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We are glad to observe, from the opening chapter, a disposition in Mr. Mills to relieve our Anglo-Saxon ancestors from the idle reproach with which it has lately become fashionable to degrade their national character, as if it had been altogether coarse and unimaginative, and destitute of a chivalric spirit. We think, however, he might have insisted, more decidedly and at large than he has done, upon the traces of chivalric customs, and the influence of chivalric principles in England, before the Norman conquest.

The next chapter, on the Education of the Knight, is a beautiful picture of chivalric manners, and introduces us at once into the interior of the baronial hall. Every feudal lord had his court, to which he drew the sons and daughters of the poorer knighthood of his domain; and his castle was also frequented by the children of men of equal rank with himself. For (such was the modesty and courtesy of chivalry) each knight had generally some brother in arms, whom he thought better fitted than himself to adorn his children with noble accomplishments. The knightly education generally commenced about the age of seven or eight years.

The duties of the boy for the first seven years of his service were chiefly personal. If sometimes the harsh principles of feudal subordination gave rise to such service, it oftener proceeded from the friendly relations of life; and as in the latter case it was voluntary, there was no loss of honourable consideration in performing it. The dignity of obedience, that principle which blends the various shades of social life, and which had its origin in the patriarchal manners of early Europe, was now fostered in the castles of feudal nobility. The light-footed youth attended the lord and his lady in the hall, and followed them in all their exercises of war and pleasure; and it was considered unknightly for a cavalier to wound a page in battle. He also acquired the rudiments of those incongruous subjects, religion, love, and war, so strangely blended in chivalry; and generally the intellectual and moral education of the boy was given by the ladies of the


From the lips of the ladies the gentle page learned both his catechism and the art of love, and as the religion of the day was full of symbols, and addressed to the senses, so the other feature of his devotion was not to be nourished by abstract contemplation alone. He was directed to regard some one lady of the court as the type of his heart's future mistress; she was the centre of all his hopes and wishes; to her he was obedient, faithful, and


The military exercises of the page were not many, but they were not neglected. He was taught to leap over trenches, to wield the lance, to sustain the shield, to engage in mimic combat, and to imitate in his walk the measured tread of the Dd 3


soldier. Thus passed the first few years of initiation; and then the candidate for chivalry adopted his next title, — that of armiger, scutifer, escuyer, or squire. But though these words denoted military attendance, yet his personal domestic service continued for some time. He prepared the refection in the morning, and then betook himself to his chivalric exercises. At dinner he, as well as the pages, furnished forth and attended at the table, and presented to his lord and his guests the water wherewith they washed their hands before and after the repast. The knight and the squire never sat at the same table, nor was the relation of father and son allowed to destroy the principle of chivalric subordination. Thus, in the days of Edward III., the young English squire carved "before his fader" at the table; and about the same time Froissart records that the sewers and cup-bearers of the Count de Foix were his sons.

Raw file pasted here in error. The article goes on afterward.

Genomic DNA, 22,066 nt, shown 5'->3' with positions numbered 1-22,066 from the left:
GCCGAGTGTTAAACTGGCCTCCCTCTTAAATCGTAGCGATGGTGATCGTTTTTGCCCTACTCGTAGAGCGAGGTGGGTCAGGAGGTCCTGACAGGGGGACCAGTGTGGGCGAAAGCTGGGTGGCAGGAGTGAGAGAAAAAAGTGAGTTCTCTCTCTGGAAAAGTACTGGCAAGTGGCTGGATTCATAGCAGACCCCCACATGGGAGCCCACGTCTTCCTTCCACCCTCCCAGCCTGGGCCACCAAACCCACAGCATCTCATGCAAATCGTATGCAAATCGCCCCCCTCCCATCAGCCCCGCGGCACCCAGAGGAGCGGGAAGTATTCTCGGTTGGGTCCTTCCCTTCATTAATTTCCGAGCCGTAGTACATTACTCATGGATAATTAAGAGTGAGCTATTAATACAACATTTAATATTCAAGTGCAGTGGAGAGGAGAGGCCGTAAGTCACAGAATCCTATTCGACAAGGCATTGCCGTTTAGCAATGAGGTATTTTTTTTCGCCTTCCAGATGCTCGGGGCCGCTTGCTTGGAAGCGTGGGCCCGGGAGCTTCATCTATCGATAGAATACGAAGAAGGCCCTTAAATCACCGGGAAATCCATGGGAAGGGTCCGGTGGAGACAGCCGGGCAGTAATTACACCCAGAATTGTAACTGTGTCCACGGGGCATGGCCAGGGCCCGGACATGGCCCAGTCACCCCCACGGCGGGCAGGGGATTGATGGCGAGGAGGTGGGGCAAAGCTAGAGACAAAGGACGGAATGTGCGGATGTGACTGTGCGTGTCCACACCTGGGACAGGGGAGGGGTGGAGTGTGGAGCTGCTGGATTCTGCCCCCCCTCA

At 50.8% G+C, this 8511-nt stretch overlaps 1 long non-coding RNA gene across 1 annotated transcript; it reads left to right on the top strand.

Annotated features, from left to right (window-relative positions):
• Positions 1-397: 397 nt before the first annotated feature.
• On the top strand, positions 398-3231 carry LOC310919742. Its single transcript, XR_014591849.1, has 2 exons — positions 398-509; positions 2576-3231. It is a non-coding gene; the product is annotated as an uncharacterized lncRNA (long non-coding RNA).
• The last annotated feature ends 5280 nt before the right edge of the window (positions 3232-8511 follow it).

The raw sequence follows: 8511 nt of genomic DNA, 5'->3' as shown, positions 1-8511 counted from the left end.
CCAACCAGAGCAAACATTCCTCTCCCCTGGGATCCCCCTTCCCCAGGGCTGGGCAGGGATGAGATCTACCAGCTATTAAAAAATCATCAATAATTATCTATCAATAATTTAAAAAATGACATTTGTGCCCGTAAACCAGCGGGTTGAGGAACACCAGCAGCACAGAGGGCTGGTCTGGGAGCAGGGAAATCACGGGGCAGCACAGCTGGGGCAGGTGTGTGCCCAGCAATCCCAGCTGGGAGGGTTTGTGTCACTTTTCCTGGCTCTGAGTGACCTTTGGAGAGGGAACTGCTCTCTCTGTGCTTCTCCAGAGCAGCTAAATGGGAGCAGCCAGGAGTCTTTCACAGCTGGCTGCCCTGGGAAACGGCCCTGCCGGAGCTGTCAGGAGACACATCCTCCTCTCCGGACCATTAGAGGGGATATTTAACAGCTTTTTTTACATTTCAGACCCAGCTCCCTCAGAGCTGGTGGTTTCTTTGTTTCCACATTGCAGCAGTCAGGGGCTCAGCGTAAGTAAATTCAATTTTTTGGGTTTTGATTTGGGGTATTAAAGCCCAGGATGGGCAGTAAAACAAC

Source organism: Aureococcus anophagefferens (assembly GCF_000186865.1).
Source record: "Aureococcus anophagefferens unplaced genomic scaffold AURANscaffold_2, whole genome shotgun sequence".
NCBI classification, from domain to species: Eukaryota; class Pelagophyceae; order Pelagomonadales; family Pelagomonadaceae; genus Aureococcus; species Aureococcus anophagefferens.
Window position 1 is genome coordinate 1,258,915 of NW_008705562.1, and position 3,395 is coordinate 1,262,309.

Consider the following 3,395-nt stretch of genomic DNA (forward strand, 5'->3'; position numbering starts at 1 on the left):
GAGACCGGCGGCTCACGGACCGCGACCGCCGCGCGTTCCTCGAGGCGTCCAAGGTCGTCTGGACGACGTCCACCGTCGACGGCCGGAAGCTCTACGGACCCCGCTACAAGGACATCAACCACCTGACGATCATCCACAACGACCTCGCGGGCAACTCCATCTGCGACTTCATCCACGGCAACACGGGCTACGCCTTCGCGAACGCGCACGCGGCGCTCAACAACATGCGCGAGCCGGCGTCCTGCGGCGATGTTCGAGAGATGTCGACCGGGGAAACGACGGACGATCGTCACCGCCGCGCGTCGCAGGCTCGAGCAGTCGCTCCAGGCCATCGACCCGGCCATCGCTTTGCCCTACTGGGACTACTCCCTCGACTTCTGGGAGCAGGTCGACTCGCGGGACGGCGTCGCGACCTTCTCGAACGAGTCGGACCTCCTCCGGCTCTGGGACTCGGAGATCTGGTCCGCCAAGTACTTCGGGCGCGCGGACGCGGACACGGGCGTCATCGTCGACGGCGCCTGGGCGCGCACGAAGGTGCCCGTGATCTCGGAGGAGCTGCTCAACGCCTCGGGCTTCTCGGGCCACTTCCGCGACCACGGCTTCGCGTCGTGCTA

The squire cup-bearer was often as fine and spirited a charac ter as his knight. Once, when Edward the Black Prince was sojourning in Bourdeaux, he entertained in his chamber many of his English lords. A squire brought wine into the room, and the Prince, after he had drank, sent the cup to Sir John Chandos, selecting him as the first in honour, because he was constable of Acquitain. The knight drank, and by his command the squire bore the cup to the Earl of Oxenford, a vain, weak man, who, unworthy of greatness, was ever seeking for those poor trifles which noble knights overlooked and scorned. Feeling his dignity offended that he had not been treated according to his rank, he refused the cup, and with mocking gesture desired the squire to carry it to his master, Sir John Chandos. " Why so?" replied the youth: "he hath drank already, therefore drink you, since he hath offered it to you. If you will not drink, by Saint George, I will cast the wine in your face." The Earl, judging from the stern and dogged manner of the squire that this was no idle threat, quietly set the cup to his mouth.

After dinner the squires prepared the chess-tables or arranged the hall for minstrelsy and dancing. They participated in all these amusements; and herein the difference between the squire and the mere domestic servant was shown. In strictness of propriety the squire's dress ought to have been brown, or any of those dark colours which our ancestors used to call "sad." But the gay spirit of youth was loth to observe this rule.

"Embroudered was he, as it were a mede,

Alle ful of freshe floures, white and rede."

His dress was never of the fine texture, nor so highly ornamented as that of the knight. The squires often made the beds of their lords, and the service of the day was concluded by their presenting them with the vin du coucher.'


The most honorable squire-the senior in years of the youthful train was he who was attached to the person of his lord, attended him to the field, and displayed his banner in the mêlée.

But whatever were the class of duties to which the candidate for chivalry was attached, he never forgot that he was also the squire of dames. During his course of a valet he had been taught to play with love, and as years advanced, nature became his tutor. Since the knights were bound by oath to defend the feebler sex, so the principle was felt in all its force and spirit by him who aspired to chivalric honours. Hence proceeded the qualities of kindness, gentleness, and courtesy. The minstrels in the castle harped of love as well as of war, and from them (for all young men had not, like Sir Ipomydon, clerks for their tutors) the squire learnt to express his passion in verse. This was an important feature of chivalric education; for among the courtesies of love, the present of books from knights to ladies was not forgotten, and it more often happened than monkish austerity approved of, that a volume, bound in sacred guise, contained, not a series of hymns to the Virgin Mary, but a variety of amatory effusions to a terrestrial mistress. Love was mixed in the mind of the young squire with images of war, and he, therefore, thought that his mistress, like honour, could only be gained through difficulties and dangers; and from this feeling proceeded the romance of his passion. But while no obstacle, except the maiden's disinclination, was in his way, he sang, he danced, he played on musical instruments, and practised all the arts common to all ages and nations to win the fair. In Chaucer, we have a delightful picture of the manners of the squire: